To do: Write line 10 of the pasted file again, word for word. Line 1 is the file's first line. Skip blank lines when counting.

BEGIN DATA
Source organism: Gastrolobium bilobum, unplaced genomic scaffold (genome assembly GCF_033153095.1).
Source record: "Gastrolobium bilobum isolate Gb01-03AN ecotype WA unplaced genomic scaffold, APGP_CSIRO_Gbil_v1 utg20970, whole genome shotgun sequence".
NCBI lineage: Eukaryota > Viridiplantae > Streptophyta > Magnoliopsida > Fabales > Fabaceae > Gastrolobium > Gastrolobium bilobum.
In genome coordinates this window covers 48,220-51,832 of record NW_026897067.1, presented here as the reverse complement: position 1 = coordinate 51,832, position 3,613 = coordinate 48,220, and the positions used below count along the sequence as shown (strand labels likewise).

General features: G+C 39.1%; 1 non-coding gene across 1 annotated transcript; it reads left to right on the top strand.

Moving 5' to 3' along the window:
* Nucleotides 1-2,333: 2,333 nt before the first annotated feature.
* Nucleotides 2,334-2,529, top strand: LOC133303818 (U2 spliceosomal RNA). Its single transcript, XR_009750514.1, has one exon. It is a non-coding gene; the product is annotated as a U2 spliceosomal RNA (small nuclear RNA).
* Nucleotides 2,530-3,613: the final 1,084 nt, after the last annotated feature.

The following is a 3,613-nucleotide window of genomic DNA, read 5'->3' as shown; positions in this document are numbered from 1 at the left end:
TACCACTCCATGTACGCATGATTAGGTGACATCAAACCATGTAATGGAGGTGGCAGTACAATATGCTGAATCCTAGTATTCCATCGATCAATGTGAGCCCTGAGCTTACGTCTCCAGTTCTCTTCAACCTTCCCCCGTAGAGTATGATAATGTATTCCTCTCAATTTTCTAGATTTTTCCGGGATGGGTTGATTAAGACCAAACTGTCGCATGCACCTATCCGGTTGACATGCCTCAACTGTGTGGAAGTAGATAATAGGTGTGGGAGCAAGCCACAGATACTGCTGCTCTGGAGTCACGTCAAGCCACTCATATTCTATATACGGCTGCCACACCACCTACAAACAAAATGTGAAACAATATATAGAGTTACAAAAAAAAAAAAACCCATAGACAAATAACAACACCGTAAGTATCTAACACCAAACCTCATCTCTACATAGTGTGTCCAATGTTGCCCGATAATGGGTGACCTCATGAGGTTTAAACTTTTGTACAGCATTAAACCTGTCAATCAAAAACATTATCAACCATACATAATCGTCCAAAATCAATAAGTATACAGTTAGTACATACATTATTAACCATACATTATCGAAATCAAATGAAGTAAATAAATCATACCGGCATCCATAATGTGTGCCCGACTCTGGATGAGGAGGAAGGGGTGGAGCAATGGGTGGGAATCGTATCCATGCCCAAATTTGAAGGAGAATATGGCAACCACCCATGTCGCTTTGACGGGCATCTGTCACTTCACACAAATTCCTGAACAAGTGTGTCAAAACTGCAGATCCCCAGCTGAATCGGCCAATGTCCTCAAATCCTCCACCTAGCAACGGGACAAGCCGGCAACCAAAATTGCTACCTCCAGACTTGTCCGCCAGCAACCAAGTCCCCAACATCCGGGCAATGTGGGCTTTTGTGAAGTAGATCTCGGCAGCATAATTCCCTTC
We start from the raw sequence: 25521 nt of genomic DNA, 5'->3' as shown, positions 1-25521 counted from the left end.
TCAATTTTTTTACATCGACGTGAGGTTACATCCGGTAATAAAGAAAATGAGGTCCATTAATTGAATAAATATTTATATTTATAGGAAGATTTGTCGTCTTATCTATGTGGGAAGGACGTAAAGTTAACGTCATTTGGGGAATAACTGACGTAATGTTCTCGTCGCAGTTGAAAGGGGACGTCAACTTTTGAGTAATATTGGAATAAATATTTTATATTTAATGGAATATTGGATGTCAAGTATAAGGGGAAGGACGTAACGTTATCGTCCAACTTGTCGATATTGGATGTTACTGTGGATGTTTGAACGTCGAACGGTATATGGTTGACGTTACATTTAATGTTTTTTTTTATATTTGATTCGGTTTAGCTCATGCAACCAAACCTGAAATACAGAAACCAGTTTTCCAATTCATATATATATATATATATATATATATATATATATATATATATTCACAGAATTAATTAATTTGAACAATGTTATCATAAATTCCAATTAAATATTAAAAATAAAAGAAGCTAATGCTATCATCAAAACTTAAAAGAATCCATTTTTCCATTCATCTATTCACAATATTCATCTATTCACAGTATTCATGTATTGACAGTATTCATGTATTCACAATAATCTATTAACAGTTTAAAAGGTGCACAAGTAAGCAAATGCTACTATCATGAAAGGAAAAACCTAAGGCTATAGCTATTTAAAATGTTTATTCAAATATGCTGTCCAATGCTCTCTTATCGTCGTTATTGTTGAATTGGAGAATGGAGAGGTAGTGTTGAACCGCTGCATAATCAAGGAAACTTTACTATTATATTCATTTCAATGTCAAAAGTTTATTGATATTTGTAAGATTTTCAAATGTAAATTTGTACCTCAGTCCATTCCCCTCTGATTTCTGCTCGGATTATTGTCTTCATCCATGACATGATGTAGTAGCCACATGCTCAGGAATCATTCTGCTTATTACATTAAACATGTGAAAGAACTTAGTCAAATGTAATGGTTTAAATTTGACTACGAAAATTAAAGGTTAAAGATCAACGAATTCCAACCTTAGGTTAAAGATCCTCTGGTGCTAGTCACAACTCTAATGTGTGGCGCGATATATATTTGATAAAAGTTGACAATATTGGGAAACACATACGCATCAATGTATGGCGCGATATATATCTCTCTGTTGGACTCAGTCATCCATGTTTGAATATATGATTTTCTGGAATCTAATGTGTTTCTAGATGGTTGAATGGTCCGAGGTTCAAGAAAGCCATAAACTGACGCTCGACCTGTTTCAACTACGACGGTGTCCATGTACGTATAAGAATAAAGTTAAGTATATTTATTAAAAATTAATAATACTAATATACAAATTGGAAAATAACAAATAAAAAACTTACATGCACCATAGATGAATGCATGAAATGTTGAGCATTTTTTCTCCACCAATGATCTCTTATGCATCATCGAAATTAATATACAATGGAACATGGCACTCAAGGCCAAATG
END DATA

The following is a 3,613-nucleotide window of genomic DNA, read 5'->3' as shown; positions in this document are numbered from 1 at the left end: